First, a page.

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Eight questions about the Clippers as the NBA playoffs get closer

Do the Clippers have what it takes to be NBA champions? Here are some key factors to consider.

February 20, 2013|By Broderick Turner

The Clippers are in the championship conversation.

Imagine saying that.

But it's true.

The Clippers have the third-best record in the Western Conference at 39-17, 4 1/2 games behind conference leader San Antonio (43-12) and one game behind Oklahoma City (39-15).

The Clippers have the best point guard in the NBA in Chris Paul and a rising star in power forward Blake Griffin.

They have the veteran presence of Chauncey Billups and the deepest team in the NBA, led by reserve guard Jamal Crawford.

So with 26 regular-season games left for the Clippers, it's time for them to make their push toward the playoffs.

Here are eight questions we need to answer about the Clippers:

How important is Chris Paul to the Clippers' championship hopes?

Really, you asked that question?

We've already said Paul is the best point guard in the NBA. He's one of the best closers, best leaders, best tacticians and best players in the league. He'll be mentioned as one of the most-valuable-player candidates behind LeBron James and Kevin Durant. Paul was just named the MVP of the All-Star game, which showed how great he is. The Clippers were 6-6 when Paul didn't play because of a bruised right kneecap.

So, to use a cliche: As Chris Paul goes, so go the Clippers.

Should the Clippers stand pat or make a move?

That's a tough question.

It comes down to whether the Clippers want to gamble and go all in for the risk of hoping to win an NBA title right now with an aging player like Kevin Garnett (36) or stand pat and try to win in the future with DeAndre Jordan (24) and Eric Bledsoe (23).

Clippers Coach Vinny Del Negro is in the last year of his contract and would like to push the envelope and go for it this season.

The Clippers' front office has to eye the future of the franchise and do what's best strategically and financially.

Garnett, who has been rumored to be in a deal between the Clippers and Celtics, would make L.A. better but also older and slower. Though Garnett has toughness and championship experience, he doesn't provide the athleticism, speed and youth that Jordan and Bledsoe give the Clippers. And that's what separates the Clippers from most teams.

If it were up to me, I'd stand pat. Here's why: The Clippers always talk about the process, the steps it takes to become a contender. Consider a young team like Oklahoma City. The Thunder lost to the Lakers in the first round of the 2010 playoffs, lost to the Dallas Mavericks in the 2011 Western Conference finals and then reached the NBA Finals in 2012 but lost to Miami.

The Clippers can't and shouldn't skirt the process.

But, hey, what do I know? On Thursday we'll find out what the Clippers will or won't do.

Can the Clippers still finish in the top four in the Western Conference?

Yes, and they should.

The Clippers are better than the teams below them. They have a 2 1/2-game lead over fourth-place Memphis in the West. It's important for the Clippers to finish at least in the top four so they can get home-court advantage in the first round of the playoffs.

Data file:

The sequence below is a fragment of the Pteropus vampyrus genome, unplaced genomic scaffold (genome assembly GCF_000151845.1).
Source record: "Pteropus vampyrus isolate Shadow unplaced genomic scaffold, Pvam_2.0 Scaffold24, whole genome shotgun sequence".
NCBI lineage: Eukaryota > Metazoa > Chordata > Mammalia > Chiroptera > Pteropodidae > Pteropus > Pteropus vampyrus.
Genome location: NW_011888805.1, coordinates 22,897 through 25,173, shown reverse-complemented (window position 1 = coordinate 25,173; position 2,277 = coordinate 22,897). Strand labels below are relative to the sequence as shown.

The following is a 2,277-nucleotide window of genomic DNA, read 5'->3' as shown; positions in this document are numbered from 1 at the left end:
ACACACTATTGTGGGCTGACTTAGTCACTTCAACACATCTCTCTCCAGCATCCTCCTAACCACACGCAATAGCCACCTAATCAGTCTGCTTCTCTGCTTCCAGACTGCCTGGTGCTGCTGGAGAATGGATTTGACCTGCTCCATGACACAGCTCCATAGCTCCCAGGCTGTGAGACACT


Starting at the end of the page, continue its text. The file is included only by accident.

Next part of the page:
What role will health play for the Clippers the rest of the season?

A very big role.

We've seen what it has done to the team already. Bledsoe, Jordan and Lamar Odom are the only players to have played in each of the first 56 games. The Clippers have had their 13-man roster completely healthy for only four games this season.

How can Clippers Coach Vinny Del Negro keep everyone happy on such a deep team?

Del Negro has a difficult job because all of his players want to play. Communication is the key here. Players just want to know why they aren't playing or don't play as much.

As long as Del Negro talks to his players, the Clippers shouldn't have a problem playing limited minutes.

Are the Clippers good enough to win the NBA championship?

This is an organization that has been to the playoffs only five times since Donald Sterling purchased the team in 1981.

The Clippers have had consecutive postseason appearances only once — in 1992 and '93 — under Sterling. When the Clippers were the Buffalo Braves, that team went to the playoffs three consecutive years.

The goal for these Clippers is and should be to win the NBA championship.

But, realistically, it would be a big move in the right direction if the Clippers reached the conference finals for the first time in franchise history.

How big will Chauncey Billups be for the Clippers?

Very.

Billups missed the playoffs last year because he was out because of a torn left Achilles' tendon. Billups won an NBA title with the Detroit Pistons in 2004 and he was the Finals MVP.

Billups is known as "Mr. Big Shot" for a reason.

Who will take care of the trainer who has taken care of all the injured Clippers?

Jasen Powell and his staff have done an incredible job keeping the Clippers as healthy as possible and working to rehabilitate the injured players.

Powell took one for the team in Orlando, Fla., this month when he played three on three because the Clippers didn't have enough healthy bodies. So what happened? Powell suffered a torn right Achilles' tendon. Powell had surgery Friday. His wife, Mia, is taking care of her bedridden husband.

Jasen, get well. The Clippers need you back soon.

broderick.turner@latimes.com

twitter.com/BA_Turner

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